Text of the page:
What do you find is the greatest well of inspiration for your songwriting?
There seems to be an ever-present well. I don’t understand it but I have this well of sadness and angst and intensity, and it doesn’t necessarily make for a happy life (laughs) but I feel like I’m an empath. I’m a sponge. I feel people’s feelings. I see what’s going on in the world. I want to know what’s going on in the world. I read the Financial Times every day. I want to, I want to know what’s happening. But it’s all of that. It’s feeling and seeing the world. It’s experiencing my life as deeply as I do and needing an outlet for it, or else I’d go insane.
As far as the songwriters that have influenced you the most, who would you say are the lyricists and composers that are the most in your work?
I love singer-songwriters because they are truth-seekers. And I should probably add that to the list of ‘Who is Paula Cole?’ – truth-seeker. And I think singer-songwriters who really arrive at their own voice are truth-seekers. So, John Lennon and Joni Mitchell and Dolly Parton and Bill Withers and Bob Marley and Marvin Gaye and Peter Gabriel and Kate Bush. Singer-songwriters. And it doesn’t matter what style it is. That encompasses a lot of styles but that doesn’t matter to me. They all arrived at – oh, Neil Young – really unique, they are uniquely themselves. They’re intelligent. They’re questing for their truth and they’re putting their pain out so magnificently, their joy. And, uh, so that’s really my favorite music.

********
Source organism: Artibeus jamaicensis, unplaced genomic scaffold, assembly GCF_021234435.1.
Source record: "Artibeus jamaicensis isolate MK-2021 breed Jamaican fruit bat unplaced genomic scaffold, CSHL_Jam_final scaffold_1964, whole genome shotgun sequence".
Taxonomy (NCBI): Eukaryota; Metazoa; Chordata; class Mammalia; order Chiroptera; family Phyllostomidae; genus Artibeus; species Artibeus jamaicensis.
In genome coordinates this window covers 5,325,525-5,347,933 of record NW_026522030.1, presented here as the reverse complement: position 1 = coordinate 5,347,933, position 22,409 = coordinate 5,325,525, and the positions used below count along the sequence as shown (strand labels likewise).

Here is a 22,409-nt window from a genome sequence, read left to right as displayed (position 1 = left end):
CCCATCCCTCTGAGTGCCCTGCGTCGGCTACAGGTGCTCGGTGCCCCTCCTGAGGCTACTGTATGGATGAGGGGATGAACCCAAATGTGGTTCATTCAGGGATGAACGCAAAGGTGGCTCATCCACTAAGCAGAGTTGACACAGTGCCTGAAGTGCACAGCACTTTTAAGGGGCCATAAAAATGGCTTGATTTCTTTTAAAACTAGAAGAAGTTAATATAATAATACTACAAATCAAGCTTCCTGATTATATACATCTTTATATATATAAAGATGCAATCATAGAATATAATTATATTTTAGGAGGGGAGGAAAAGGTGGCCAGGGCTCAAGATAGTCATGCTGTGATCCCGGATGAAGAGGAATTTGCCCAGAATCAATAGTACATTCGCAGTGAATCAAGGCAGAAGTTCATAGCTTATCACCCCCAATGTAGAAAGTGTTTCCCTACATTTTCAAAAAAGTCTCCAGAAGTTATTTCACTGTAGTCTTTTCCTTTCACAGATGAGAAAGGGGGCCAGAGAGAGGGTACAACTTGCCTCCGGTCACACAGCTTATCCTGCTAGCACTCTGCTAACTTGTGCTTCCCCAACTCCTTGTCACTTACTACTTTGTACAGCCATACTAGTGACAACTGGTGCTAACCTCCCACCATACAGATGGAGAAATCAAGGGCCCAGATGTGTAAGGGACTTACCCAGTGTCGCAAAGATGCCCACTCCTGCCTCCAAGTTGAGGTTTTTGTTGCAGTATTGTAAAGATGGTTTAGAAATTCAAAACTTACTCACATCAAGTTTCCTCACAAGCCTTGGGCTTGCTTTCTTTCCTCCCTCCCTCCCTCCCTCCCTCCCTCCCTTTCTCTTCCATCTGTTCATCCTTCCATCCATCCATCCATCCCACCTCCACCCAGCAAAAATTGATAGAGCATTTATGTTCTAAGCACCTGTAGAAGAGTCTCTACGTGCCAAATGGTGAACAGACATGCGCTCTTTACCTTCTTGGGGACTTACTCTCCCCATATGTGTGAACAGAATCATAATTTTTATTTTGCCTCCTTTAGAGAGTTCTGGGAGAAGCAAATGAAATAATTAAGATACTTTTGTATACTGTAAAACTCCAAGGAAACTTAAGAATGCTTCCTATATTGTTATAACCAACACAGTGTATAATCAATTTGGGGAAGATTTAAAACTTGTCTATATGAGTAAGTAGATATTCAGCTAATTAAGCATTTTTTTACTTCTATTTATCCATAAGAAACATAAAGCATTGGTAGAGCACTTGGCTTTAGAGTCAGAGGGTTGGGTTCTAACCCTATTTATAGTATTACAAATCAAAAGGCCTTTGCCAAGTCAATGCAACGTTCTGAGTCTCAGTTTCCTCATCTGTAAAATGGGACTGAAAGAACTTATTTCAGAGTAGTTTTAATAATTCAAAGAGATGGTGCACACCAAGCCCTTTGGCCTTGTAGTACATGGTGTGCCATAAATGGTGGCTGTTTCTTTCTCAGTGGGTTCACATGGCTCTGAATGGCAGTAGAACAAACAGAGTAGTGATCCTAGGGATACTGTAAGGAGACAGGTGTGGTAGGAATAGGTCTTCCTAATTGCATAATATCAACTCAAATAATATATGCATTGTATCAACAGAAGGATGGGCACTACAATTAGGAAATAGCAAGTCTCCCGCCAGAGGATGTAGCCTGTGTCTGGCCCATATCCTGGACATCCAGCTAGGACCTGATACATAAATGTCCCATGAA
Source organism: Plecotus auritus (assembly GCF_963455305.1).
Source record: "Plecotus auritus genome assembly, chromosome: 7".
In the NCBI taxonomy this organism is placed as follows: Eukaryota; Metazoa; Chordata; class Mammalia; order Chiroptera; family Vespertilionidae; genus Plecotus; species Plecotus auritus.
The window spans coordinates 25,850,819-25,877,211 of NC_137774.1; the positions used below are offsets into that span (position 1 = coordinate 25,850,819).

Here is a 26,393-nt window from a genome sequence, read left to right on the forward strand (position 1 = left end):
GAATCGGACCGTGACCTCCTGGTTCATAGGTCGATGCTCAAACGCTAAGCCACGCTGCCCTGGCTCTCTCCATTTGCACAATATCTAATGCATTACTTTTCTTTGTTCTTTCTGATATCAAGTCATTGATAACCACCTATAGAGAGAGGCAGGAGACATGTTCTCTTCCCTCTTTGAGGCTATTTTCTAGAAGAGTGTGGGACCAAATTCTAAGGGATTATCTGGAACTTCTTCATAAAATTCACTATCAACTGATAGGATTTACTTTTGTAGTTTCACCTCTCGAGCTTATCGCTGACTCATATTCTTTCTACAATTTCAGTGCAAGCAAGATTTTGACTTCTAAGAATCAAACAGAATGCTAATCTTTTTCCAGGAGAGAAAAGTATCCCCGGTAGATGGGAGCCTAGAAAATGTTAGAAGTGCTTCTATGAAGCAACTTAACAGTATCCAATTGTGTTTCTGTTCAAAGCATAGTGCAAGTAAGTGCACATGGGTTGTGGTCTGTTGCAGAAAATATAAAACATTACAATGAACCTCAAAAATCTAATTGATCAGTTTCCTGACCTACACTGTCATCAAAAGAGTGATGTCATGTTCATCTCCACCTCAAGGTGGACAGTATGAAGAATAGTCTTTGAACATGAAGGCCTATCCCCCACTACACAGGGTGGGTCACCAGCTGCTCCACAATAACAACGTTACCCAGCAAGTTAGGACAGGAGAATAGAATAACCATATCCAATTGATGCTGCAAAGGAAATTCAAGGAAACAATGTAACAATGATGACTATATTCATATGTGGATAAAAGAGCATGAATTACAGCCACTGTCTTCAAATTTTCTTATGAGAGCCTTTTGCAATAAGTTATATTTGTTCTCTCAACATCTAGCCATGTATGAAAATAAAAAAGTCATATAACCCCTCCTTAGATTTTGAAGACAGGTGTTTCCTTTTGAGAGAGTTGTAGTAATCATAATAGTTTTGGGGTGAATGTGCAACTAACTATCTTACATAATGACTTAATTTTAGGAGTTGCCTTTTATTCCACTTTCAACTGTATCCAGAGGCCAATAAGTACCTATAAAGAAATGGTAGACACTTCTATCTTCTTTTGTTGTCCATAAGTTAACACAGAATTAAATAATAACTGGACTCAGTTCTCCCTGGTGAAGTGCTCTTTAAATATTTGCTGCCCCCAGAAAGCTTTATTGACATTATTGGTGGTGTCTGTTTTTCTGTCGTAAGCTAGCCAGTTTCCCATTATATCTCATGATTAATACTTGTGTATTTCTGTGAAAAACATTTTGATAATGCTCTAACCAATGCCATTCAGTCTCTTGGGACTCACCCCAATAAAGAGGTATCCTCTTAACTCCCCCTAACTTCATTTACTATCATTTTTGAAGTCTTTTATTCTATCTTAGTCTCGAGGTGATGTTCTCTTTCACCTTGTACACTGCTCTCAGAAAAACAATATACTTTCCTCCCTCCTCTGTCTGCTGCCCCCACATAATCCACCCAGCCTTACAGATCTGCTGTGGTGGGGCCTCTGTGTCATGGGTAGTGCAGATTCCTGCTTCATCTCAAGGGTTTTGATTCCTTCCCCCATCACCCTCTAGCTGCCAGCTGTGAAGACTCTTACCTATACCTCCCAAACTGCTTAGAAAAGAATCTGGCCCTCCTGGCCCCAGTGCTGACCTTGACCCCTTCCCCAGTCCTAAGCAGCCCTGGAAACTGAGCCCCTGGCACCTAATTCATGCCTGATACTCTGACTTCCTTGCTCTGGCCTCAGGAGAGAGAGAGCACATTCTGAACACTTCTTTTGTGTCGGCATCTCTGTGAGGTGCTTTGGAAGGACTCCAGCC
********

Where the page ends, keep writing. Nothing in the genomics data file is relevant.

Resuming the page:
There have been some great artists that have recorded songs that you wrote. What is the best rendition that you’ve heard – if you dare answer (laughs).
(Laughs) Oh, I know it, hands down. My favorite cover of my song – and I, and I, I still can’t believe it – but Annie Lennox and Herbie Hancock, they covered a song of mine called Hush, Hush, Hush which I’ll perform tonight. This was a song that I wrote because a friend of mine died of AIDS too young and I didn’t know what to do with those feelings. I was overwhelming by my feelings so I put them in a song. And Herbie Hancock plays the piano and Annie Lennox sings. And it’s on Herbie’s Possibilities album and it’s on her Greatest Hits album. And they both did such an amazing job and I’m touched and like humbled that they did it. It’s incredible.
What’s the best thing about being Paula Cole?
OK, uh, (laughs) the best thing – you know, the best thing about being me is that I have this 10½ year-old daughter that is completely captivating to me. She’s so smart – she’s smarter than me – so I’m finding it a very fascinating ride to discover who this person is and that’s definitely the best part about being me.
Well, my last question is totally open-ended.
You can say anything you like. What would you like to say to the people who are watching?
Oh, uh, um … I would like to say that I ask you not to compartmentalize me, somewhere back on that shelf from the ‘90s. I am so much more than that. I had to take a hiatus because of my daughter and her health problems but I just ask that you keep an open mind and you check out my newer work too.
Miss Paula Cole, thank you very much for this interview.
It’s been a pleasure.
(Video closing) Paula Cole is a true artist. She lives and breathes her work. We want to thank her very much for joining us on Paul Leslie Presents. Be sure and follow us on Twitter at thepaulleslie and visit us online at thepaulleslie.com. We’ll keep bringing you conversations with the great artists of our times. I’m Paul Leslie. Thank you so much for watching.
TRANSCRIBED BY GAYLE BRAZDA